See how a layered approach to endpoint management incorporates different types of identity and user authentication.
Recently, we talked about the importance of layered endpoint management: multiple security controls are combined to protect data. Although each layer offers an important level of redundancy, the value of each subsequent layer diminishes. Rather than continue to add layers, greater value is found in target-hardening existing security layers with self-healing capabilities and focusing on physical security measures, policy, and training. Moving deeper, we’re going to next examine the importance of identity and user authentication.
The User Authentication Problem
“How password neglect is helping hackers win,” begins one recent article; HSBC just suffered a data breach as a result of a credential stuffing attack that leveraged leaked passwords. Passwords are our weakest form of authentication, yet are very difficult to replace. The user authentication market is booming, with biometrics, two-factor authentication, and now even the potential of a “brain password.” As ThreatPost author Tara Seals notes, most of these authentication efforts face an often insurmountable hurdle: users.
“While alternatives to passwords are showing up more and more across services and application logins, in the grand scheme of things, these approaches have many inroads to make before they even come close to replacing passwords.”
The Zero Trust approach tried to improve security by revoking trust, treating all connections as untrusted, focusing on protecting the data itself to help stop the kind of lateral threat movement that occurs when perimeter breaches are undetected. At the root of zero trust is the need to “always verify,” relying on strong authentication methods and greater visibility over business flows to know who can access what kind of data. Although there are many benefits to a zero trust model that focuses on compartmentalizing and protecting data, this model still relies on authentication – which is not infallible.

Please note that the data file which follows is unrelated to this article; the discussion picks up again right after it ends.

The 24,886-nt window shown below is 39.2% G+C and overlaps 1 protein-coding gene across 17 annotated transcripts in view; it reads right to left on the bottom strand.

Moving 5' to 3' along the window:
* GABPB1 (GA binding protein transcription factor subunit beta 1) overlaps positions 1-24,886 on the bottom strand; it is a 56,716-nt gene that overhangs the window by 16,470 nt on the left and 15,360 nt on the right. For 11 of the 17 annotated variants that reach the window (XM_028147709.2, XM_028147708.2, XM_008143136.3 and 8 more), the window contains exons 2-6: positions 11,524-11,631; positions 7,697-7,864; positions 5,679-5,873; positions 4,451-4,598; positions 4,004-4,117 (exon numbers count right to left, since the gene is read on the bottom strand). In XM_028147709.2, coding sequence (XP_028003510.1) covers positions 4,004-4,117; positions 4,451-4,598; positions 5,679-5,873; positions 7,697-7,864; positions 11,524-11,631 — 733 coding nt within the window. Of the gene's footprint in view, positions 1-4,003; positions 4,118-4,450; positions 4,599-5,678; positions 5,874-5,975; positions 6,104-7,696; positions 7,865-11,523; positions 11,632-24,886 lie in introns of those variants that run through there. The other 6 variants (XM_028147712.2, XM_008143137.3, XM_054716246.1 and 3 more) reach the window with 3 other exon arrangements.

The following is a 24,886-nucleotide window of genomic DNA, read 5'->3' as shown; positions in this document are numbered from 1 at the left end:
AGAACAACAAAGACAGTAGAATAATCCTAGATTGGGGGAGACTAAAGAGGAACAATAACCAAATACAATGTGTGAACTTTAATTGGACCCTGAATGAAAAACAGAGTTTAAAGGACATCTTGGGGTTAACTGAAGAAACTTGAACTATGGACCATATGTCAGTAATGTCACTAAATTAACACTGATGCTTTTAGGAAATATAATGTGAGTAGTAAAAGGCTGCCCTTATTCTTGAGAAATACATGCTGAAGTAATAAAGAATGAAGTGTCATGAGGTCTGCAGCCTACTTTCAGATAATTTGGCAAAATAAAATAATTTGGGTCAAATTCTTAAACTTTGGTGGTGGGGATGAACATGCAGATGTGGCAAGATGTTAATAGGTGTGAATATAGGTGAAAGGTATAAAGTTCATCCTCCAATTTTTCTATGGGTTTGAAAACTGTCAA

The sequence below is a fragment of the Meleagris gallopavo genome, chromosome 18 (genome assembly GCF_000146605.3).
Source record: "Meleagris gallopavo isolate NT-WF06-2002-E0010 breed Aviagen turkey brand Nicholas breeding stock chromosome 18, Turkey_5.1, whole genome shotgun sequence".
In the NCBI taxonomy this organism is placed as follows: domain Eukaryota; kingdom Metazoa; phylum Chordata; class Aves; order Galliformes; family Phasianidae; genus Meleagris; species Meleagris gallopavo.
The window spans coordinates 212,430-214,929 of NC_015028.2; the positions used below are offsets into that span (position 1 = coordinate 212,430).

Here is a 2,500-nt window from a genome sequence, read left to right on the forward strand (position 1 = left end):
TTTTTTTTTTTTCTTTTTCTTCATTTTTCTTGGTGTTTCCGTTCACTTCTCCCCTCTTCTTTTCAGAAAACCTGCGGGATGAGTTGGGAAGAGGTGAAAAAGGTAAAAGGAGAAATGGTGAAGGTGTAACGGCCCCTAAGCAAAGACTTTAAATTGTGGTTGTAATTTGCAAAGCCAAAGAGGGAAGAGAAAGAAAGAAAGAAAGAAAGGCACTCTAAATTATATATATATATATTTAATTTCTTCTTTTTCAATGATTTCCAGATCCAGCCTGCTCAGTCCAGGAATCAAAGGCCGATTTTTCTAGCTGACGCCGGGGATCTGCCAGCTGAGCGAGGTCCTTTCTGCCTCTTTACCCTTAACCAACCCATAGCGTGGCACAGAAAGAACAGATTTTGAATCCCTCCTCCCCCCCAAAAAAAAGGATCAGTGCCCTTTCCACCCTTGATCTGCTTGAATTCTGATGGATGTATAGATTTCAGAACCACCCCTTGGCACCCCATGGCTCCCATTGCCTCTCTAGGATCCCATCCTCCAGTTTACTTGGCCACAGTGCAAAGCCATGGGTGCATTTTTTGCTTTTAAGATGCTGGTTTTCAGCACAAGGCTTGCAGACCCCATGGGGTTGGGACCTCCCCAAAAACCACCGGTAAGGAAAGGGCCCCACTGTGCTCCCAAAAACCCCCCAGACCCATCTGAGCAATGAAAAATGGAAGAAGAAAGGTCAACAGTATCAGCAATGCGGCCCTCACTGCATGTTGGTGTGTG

From Zero Trust to Identity-Centric Security
Taking zero trust to the next level, we adopt methodology from multi-layered security. Here, when one layer of authentication or “trust” verification fails, the next is there to step in. Identity-centric security focuses on the data being protected rather than on topology (perimeter or network). Leonid Belkind recently wrote an article for Forbes outlining this new approach, outlining an example of identity-centric security with the following layers:
Enterprise mobility management, device security posture verification, and endpoint threat detection
Behavior profiling/anomalies detection
Data security, adaptive authentication, break-glass procedures, and privileged access management
As the author notes, there is no single “silver bullet” to data security, which is why a layered approach is so important. Under the zero trust framework, identity-centric security allows us to focus on authenticating users and their relationships to devices, apps, and data. Although the above list references enterprise mobility management as a key security layer, next level unified endpoint management solutions like FileWave take this idea of “zero trust” to heart and help you manage these complex relationships to shore up your critical layers with self-healing.